Just the Facts

Five Facts on Why Hong Kong is Different from Other Cities in China

By No Labels
August 22, 2019 | Blog

Protests in Hong Kong are escalating. The protests erupted in an effort to maintain Hong Kong’s autonomy from China, which differentiates it from other cities in China. Here are the facts.

Hong Kong was a British colony from 1841 until 1997.

China ceded Hong Kong to Britain in 1841 after Britain occupied Hong Kong in an effort to invade China. It was agreed upon in 1898 that Britain would have control over Hong Kong until 1997. A formal agreement between China and Britain was signed in 1984 that approved Hong Kong’s 1997 transfer back to China. The agreement was contingent upon China’s permission to allow Hong Kong to keep its capitalist economic system.[1]

Hong Kong and Macau are special administrative regions (SARs) in China.

Similar to Hong Kong, Macau was a colony. Macau was occupied by Portugal until 1999. China made deals with both Britain and Portugal during the 1980s that the two SARs would be semi-autonomous for a 50-year period. During this time, the SARs are governed by Basic Laws, which are exclusive constitutions for their regions. The Basic Laws allow Hong Kong and Macau to retain their own executive, legislative, and judicial systems.[2]

It is unclear what will happen to Hong Kong at the end of its semi-autonomous 50-year period.

Hong Kong and China currently have a “one country, two systems” framework that allows residents of Hong Kong freedoms that are not enjoyed by residents of the Chinese mainland. But neither the 1984 Sino-British Joint Declaration nor Hong Kong’s Basic Law says what will happen to one country, two systems after 2047.[3]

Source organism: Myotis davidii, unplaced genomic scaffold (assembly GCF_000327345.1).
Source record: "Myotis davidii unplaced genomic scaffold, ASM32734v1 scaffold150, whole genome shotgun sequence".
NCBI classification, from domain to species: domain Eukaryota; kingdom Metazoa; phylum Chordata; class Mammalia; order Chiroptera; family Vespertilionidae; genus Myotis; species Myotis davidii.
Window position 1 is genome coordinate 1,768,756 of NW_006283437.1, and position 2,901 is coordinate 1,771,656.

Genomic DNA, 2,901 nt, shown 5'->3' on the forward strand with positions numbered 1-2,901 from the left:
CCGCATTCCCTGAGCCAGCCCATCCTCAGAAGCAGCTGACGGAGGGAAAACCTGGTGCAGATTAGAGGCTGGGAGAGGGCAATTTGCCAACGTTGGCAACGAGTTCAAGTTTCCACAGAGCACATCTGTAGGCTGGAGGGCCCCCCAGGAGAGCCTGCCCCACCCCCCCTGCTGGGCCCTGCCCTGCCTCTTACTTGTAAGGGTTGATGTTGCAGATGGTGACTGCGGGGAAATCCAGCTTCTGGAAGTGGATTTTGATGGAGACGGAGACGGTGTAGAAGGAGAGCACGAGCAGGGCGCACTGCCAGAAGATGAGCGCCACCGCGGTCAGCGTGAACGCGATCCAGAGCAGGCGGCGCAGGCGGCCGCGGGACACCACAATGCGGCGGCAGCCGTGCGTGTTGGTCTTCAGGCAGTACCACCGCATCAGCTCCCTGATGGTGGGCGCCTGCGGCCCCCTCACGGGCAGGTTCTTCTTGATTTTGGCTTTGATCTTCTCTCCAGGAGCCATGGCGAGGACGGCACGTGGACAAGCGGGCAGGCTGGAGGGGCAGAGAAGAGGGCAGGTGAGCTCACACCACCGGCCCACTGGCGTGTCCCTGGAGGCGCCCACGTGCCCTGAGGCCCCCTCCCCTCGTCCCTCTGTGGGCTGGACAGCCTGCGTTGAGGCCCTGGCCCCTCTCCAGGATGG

Basic Law says Hong Kong should aim to elect its leader by a popular vote. 

Basic Law does not include a deadline for when the people of Hong Kong can begin to elect their leader by a popular vote. Elections are currently decided through an election committee. There are 1,200 members from Hong Kong’s main professional sectors that select the chief of executives. Changes to the political process must be approved by the Hong Kong government and the People’s Republic of China’s legislative body.[4]

Hong Kong has a capitalist economy, while China has an economic system that it describes as “Socialism with Chinese Characteristics.”

The Heritage Foundation’s 2019 Index of Economic Freedom scores Hong Kong as the world’s freest economy. China is ranked as the 100th freest economy by the same index.[5][6] Hong Kong has some of the lowest taxes in the world and its tax system is considered the most business-friendly in the world by the World Bank.[7]

[1] https://www.history.com/this-day-in-history/hong-kong-returned-to-china
[2] https://www.investopedia.com/terms/s/special-administrative-region.asp
[3] https://asia.nikkei.com/Politics/Hong-Kong-s-year-2047-problem
[4] https://www.cfr.org/backgrounder/democracy-hong-kong
[5] https://www.heritage.org/index/country/hongkong
[6] https://www.heritage.org/index/country/china
[7] https://www.scmp.com/news/hong-kong/hong-kong-economy/article/2188256/hong-kongs-tax-system-explained-why-levies-are-so



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